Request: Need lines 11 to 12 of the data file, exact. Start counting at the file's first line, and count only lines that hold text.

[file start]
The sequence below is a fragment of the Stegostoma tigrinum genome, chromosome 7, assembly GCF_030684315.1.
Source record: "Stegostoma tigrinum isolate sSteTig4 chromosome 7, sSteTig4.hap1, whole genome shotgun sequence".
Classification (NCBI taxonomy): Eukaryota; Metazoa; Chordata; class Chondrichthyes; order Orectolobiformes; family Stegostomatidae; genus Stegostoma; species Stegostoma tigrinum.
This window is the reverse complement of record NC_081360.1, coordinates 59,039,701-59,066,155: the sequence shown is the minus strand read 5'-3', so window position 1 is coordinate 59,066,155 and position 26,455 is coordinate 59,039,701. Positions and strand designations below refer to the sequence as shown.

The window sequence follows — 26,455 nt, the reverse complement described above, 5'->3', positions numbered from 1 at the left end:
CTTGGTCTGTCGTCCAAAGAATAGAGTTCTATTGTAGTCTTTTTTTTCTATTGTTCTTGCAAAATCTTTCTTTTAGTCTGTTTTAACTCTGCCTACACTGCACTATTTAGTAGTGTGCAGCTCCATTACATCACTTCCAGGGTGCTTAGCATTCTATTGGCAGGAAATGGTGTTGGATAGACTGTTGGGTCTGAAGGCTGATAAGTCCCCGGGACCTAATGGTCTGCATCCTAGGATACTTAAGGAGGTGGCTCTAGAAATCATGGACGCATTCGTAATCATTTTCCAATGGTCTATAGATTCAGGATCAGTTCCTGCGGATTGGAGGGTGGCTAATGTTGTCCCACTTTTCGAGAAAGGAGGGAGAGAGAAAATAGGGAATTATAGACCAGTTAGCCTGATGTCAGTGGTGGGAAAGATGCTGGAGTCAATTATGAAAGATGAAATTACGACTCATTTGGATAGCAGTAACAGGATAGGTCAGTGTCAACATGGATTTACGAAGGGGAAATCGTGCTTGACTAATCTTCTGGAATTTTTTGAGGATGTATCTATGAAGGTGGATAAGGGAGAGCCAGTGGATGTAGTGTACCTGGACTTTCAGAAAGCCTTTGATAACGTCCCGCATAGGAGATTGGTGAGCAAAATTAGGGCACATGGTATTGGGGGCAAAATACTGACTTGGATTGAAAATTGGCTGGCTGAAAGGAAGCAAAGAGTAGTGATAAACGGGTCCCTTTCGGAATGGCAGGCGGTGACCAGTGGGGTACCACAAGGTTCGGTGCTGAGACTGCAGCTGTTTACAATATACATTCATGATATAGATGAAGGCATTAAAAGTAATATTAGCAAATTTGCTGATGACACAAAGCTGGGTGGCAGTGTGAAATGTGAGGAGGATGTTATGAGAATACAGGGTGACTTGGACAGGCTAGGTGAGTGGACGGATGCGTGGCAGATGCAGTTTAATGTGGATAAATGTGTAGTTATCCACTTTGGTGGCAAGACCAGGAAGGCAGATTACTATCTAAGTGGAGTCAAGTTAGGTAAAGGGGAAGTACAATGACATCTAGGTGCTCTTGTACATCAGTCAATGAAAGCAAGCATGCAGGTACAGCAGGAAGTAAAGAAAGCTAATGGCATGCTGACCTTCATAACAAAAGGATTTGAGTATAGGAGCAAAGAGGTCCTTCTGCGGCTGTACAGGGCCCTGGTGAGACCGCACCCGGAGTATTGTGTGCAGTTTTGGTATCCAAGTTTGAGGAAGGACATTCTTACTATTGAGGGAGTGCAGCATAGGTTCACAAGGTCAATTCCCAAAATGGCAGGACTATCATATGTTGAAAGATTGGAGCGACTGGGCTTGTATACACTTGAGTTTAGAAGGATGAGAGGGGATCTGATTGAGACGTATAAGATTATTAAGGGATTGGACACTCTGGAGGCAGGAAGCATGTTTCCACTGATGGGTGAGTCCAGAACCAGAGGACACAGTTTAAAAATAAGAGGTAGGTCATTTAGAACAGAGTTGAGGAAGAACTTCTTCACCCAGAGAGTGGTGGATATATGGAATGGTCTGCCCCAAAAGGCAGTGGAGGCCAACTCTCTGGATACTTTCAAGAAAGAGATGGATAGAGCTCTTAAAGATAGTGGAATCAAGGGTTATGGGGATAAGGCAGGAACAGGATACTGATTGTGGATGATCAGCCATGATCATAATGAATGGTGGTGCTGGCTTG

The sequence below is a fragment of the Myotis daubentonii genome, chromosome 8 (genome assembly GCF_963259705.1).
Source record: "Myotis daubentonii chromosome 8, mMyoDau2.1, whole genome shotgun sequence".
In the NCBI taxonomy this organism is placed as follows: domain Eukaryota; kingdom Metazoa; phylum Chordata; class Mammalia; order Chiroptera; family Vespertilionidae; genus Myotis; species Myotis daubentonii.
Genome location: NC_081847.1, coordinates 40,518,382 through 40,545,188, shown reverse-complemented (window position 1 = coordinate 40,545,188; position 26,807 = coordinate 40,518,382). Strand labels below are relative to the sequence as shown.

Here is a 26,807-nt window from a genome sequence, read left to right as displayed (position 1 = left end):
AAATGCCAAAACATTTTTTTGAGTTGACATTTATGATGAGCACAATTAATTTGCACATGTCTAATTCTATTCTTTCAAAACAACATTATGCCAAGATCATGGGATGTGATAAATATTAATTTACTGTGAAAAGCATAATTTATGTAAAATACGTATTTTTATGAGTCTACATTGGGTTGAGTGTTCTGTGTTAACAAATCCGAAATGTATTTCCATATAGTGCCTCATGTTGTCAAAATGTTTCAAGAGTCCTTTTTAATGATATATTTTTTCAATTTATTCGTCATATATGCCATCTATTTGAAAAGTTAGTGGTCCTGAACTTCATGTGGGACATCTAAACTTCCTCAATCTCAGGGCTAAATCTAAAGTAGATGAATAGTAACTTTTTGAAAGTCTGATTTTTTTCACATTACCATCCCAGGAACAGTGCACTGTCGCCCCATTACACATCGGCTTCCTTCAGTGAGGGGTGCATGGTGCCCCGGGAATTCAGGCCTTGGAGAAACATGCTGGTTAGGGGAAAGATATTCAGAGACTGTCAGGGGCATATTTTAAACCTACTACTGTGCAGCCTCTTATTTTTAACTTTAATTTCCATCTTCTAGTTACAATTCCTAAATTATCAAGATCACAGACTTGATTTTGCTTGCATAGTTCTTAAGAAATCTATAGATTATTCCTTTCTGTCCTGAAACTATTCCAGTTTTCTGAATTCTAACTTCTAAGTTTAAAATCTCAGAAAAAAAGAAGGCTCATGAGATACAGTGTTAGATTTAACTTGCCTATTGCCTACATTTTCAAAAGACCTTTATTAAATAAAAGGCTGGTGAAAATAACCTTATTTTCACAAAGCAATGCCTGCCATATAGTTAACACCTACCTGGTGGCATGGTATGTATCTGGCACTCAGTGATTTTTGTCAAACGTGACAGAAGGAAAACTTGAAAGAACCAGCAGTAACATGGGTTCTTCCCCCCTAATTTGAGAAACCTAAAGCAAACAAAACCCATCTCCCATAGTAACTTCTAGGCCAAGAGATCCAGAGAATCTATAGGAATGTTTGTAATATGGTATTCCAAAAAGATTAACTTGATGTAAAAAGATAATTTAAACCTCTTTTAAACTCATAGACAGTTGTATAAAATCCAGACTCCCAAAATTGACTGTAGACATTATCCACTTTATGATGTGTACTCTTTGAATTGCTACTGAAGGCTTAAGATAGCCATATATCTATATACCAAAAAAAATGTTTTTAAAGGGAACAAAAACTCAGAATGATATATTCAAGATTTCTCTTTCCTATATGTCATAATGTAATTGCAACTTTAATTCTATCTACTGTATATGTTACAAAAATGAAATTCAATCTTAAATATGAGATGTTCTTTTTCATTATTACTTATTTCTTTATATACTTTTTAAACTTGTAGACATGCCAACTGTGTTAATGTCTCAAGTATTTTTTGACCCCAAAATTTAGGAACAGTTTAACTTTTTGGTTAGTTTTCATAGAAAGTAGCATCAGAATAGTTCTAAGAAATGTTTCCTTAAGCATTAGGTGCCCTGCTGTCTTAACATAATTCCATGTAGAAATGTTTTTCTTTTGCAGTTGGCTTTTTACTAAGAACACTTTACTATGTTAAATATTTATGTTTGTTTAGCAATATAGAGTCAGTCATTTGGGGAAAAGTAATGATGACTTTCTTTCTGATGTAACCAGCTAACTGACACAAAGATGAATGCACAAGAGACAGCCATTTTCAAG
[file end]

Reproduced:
Here is a 26,807-nt window from a genome sequence, read left to right as displayed (position 1 = left end):
AAATGCCAAAACATTTTTTTGAGTTGACATTTATGATGAGCACAATTAATTTGCACATGTCTAATTCTATTCTTTCAAAACAACATTATGCCAAGATCATGGGATGTGATAAATATTAATTTACTGTGAAAAGCATAATTTATGTAAAATACGTATTTTTATGAGTCTACATTGGGTTGAGTGTTCTGTGTTAACAAATCCGAAATGTATTTCCATATAGTGCCTCATGTTGTCAAAATGTTTCAAGAGTCCTTTTTAATGATATATTTTTTCAATTTATTCGTCATATATGCCATCTATTTGAAAAGTTAGTGGTCCTGAACTTCATGTGGGACATCTAAACTTCCTCAATCTCAGGGCTAAATCTAAAGTAGATGAATAGTAACTTTTTGAAAGTCTGATTTTTTTCACATTACCATCCCAGGAACAGTGCACTGTCGCCCCATTACACATCGGCTTCCTTCAGTGAGGGGTGCATGGTGCCCCGGGAATTCAGGCCTTGGAGAAACATGCTGGTTAGGGGAAAGATATTCAGAGACTGTCAGGGGCATATTTTAAACCTACTACTGTGCAGCCTCTTATTTTTAACTTTAATTTCCATCTTCTAGTTACAATTCCTAAATTATCAAGATCACAGACTTGATTTTGCTTGCATAGTTCTTAAGAAATCTATAGATTATTCCTTTCTGTCCTGAAACTATTCCAGTTTTCTGAATTCTAACTTCTAAGTTTAAAATCTCAGAAAAAAAGAAGGCTCATGAGATACAGTGTTAGATTTAACTTGCCTATTGCCTACATTTTCAAAAGACCTTTATTAAATAAAAGGCTGGTGAAAATAACCTTATTTTCACAAAGCAATGCCTGCCATATAGTTAACACCTACCTGGTGGCATGGTATGTATCTGGCACTCAGTGATTTTTGTCAAACGTGACAGAAGGAAAACTTGAAAGAACCAGCAGTAACATGGGTTCTTCCCCCCTAATTTGAGAAACCTAAAGCAAACAAAACCCATCTCCCATAGTAACTTCTAGGCCAAGAGATCCAGAGAATCTATAGGAATGTTTGTAATATGGTATTCCAAAAAGATTAACTTGATGTAAAAAGATAATTTAAACCTCTTTTAAACTCATAGACAGTTGTATAAAATCCAGACTCCCAAAATTGACTGTAGACATTATCCACTTTATGATGTGTACTCTTTGAATTGCTACTGAAGGCTTAAGATAGCCATATATCTATATACCAAAAAAAATGTTTTTAAAGGGAACAAAAACTCAGAATGATATATTCAAGATTTCTCTTTCCTATATGTCATAATGTAATTGCAACTTTAATTCTATCTACTGTATATGTTACAAAAATGAAATTCAATCTTAAATATGAGATGTTCTTTTTCATTATTACTTATTTCTTTATATACTTTTTAAACTTGTAGACATGCCAACTGTGTTAATGTCTCAAGTATTTTTTGACCCCAAAATTTAGGAACAGTTTAACTTTTTGGTTAGTTTTCATAGAAAGTAGCATCAGAATAGTTCTAAGAAATGTTTCCTTAAGCATTAGGTGCCCTGCTGTCTTAACATAATTCCATGTAGAAATGTTTTTCTTTTGCAGTTGGCTTTTTACTAAGAACACTTTACTATGTTAAATATTTATGTTTGTTTAGCAATATAGAGTCAGTCATTTGGGGAAAAGTAATGATGACTTTCTTTCTGATGTAACCAGCTAACTGACACAAAGATGAATGCACAAGAGACAGCCATTTTCAAG